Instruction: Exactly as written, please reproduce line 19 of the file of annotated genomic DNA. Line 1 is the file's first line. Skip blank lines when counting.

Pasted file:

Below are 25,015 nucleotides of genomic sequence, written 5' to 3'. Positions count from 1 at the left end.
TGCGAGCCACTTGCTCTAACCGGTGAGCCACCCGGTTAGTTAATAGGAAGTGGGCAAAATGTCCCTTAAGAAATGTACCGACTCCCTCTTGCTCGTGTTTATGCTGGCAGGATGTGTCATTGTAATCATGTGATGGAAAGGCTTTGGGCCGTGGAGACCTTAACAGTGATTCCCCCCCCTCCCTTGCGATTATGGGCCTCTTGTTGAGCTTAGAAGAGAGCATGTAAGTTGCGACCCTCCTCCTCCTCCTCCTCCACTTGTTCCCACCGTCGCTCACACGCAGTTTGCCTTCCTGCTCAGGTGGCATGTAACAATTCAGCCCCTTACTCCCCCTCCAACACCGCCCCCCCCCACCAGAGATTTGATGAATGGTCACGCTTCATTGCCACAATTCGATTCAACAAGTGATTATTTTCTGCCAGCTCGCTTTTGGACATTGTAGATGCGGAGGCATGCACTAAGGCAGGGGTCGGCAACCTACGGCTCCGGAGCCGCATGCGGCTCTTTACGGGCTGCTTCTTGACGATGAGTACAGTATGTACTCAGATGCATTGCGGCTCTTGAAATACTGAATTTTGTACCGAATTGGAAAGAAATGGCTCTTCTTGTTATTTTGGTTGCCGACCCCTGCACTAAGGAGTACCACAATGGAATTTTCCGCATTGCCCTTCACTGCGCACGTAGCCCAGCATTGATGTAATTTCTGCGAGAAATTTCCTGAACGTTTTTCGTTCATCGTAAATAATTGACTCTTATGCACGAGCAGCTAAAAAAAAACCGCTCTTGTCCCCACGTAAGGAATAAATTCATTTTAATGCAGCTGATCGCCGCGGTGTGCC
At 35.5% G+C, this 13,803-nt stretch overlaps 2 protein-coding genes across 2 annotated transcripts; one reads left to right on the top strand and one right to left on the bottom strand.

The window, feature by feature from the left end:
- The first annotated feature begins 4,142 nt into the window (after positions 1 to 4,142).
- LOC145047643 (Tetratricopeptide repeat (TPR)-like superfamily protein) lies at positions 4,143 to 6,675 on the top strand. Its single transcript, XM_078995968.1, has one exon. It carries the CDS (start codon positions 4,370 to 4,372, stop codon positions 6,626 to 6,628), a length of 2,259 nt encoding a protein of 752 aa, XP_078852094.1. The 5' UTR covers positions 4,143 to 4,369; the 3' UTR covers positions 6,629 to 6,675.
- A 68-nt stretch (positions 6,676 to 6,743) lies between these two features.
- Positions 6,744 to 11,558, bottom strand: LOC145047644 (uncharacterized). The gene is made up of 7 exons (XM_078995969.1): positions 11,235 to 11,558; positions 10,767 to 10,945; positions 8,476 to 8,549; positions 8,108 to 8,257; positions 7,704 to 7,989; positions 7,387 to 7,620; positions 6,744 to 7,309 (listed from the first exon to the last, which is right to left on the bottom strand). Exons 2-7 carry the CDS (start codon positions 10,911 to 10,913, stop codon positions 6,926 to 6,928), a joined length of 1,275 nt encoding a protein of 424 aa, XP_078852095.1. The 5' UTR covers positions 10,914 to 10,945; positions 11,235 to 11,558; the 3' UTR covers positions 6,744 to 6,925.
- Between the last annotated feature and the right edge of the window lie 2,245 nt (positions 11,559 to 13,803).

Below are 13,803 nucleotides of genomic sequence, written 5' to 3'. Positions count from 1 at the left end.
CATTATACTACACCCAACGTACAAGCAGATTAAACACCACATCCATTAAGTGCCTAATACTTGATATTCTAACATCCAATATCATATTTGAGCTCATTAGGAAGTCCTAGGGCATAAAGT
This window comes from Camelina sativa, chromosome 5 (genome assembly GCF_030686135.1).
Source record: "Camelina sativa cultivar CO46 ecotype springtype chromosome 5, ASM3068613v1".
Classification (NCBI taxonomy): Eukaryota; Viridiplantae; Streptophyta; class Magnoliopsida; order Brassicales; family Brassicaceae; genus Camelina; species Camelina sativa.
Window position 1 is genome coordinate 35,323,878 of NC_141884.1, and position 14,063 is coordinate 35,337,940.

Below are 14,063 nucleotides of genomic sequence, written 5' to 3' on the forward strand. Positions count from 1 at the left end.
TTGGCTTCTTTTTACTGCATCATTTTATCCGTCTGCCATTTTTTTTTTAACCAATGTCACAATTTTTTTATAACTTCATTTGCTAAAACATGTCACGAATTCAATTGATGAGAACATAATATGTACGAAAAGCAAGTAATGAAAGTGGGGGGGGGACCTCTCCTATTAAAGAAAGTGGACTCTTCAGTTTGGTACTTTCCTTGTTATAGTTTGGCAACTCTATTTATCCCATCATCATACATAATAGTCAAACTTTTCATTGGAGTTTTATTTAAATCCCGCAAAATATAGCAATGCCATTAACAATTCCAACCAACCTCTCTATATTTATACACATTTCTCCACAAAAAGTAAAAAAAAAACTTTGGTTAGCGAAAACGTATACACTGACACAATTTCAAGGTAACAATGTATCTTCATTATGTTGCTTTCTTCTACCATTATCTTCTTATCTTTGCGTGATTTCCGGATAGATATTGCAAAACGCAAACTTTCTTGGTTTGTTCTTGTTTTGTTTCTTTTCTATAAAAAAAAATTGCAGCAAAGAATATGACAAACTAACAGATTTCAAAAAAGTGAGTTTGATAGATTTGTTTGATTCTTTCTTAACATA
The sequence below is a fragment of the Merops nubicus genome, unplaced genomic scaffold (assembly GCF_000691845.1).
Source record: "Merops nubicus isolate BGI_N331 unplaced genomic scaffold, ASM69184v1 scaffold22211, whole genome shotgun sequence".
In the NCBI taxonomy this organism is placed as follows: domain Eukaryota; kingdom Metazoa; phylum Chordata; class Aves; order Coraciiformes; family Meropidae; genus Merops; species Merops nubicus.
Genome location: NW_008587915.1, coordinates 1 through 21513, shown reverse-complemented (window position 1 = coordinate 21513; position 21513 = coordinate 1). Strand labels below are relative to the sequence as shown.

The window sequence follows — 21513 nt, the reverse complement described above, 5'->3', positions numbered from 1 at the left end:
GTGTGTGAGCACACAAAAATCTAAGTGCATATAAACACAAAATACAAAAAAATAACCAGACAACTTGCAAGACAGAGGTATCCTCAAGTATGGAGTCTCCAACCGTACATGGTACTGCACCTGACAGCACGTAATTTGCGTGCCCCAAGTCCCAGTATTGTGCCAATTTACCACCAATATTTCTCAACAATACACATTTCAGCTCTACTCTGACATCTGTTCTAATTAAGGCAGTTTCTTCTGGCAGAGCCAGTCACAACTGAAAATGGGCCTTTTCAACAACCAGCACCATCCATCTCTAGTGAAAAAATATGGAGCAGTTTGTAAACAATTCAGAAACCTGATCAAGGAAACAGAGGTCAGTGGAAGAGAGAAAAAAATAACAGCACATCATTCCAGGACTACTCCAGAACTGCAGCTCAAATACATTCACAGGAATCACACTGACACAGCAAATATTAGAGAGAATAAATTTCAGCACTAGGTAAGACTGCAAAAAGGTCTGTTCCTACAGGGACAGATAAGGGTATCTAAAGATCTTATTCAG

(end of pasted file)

Source record: "Merops nubicus isolate BGI_N331 unplaced genomic scaffold, ASM69184v1 scaffold22211, whole genome shotgun sequence".